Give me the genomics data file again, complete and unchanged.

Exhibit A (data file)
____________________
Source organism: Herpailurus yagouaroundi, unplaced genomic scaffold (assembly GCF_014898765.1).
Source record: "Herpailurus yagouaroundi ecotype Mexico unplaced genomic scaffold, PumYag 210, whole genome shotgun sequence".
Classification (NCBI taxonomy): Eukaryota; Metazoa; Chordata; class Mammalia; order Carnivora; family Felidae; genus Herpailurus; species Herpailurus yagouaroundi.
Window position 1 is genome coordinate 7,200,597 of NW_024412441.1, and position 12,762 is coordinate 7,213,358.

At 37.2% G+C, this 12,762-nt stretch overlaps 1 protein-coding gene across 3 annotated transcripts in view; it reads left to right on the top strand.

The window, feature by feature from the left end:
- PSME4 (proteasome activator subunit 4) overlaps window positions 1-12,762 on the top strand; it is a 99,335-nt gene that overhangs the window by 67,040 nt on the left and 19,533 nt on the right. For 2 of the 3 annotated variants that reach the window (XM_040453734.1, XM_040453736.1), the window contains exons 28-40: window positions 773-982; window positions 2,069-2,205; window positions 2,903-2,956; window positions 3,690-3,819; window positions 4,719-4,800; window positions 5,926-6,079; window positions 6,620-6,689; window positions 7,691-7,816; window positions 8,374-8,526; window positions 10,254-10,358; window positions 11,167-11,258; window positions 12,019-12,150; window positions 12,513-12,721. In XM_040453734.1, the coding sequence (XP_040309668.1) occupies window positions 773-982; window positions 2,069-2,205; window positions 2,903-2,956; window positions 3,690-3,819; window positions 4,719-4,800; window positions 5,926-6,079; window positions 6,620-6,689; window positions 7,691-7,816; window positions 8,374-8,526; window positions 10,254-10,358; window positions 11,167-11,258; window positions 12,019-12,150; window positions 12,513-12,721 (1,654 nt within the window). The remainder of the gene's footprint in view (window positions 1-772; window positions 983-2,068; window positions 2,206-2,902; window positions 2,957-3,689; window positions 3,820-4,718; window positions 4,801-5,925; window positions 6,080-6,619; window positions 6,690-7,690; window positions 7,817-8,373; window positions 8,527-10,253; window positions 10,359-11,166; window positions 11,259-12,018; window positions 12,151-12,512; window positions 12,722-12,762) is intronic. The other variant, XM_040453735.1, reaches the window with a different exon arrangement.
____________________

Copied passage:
Source organism: Herpailurus yagouaroundi, unplaced genomic scaffold (assembly GCF_014898765.1).
Source record: "Herpailurus yagouaroundi ecotype Mexico unplaced genomic scaffold, PumYag 210, whole genome shotgun sequence".
Classification (NCBI taxonomy): Eukaryota; Metazoa; Chordata; class Mammalia; order Carnivora; family Felidae; genus Herpailurus; species Herpailurus yagouaroundi.
Window position 1 is genome coordinate 7,200,597 of NW_024412441.1, and position 12,762 is coordinate 7,213,358.

At 37.2% G+C, this 12,762-nt stretch overlaps 1 protein-coding gene across 3 annotated transcripts in view; it reads left to right on the top strand.

The window, feature by feature from the left end:
- PSME4 (proteasome activator subunit 4) overlaps window positions 1-12,762 on the top strand; it is a 99,335-nt gene that overhangs the window by 67,040 nt on the left and 19,533 nt on the right. For 2 of the 3 annotated variants that reach the window (XM_040453734.1, XM_040453736.1), the window contains exons 28-40: window positions 773-982; window positions 2,069-2,205; window positions 2,903-2,956; window positions 3,690-3,819; window positions 4,719-4,800; window positions 5,926-6,079; window positions 6,620-6,689; window positions 7,691-7,816; window positions 8,374-8,526; window positions 10,254-10,358; window positions 11,167-11,258; window positions 12,019-12,150; window positions 12,513-12,721. In XM_040453734.1, the coding sequence (XP_040309668.1) occupies window positions 773-982; window positions 2,069-2,205; window positions 2,903-2,956; window positions 3,690-3,819; window positions 4,719-4,800; window positions 5,926-6,079; window positions 6,620-6,689; window positions 7,691-7,816; window positions 8,374-8,526; window positions 10,254-10,358; window positions 11,167-11,258; window positions 12,019-12,150; window positions 12,513-12,721 (1,654 nt within the window). The remainder of the gene's footprint in view (window positions 1-772; window positions 983-2,068; window positions 2,206-2,902; window positions 2,957-3,689; window positions 3,820-4,718; window positions 4,801-5,925; window positions 6,080-6,619; window positions 6,690-7,690; window positions 7,817-8,373; window positions 8,527-10,253; window positions 10,359-11,166; window positions 11,259-12,018; window positions 12,151-12,512; window positions 12,722-12,762) is intronic. The other variant, XM_040453735.1, reaches the window with a different exon arrangement.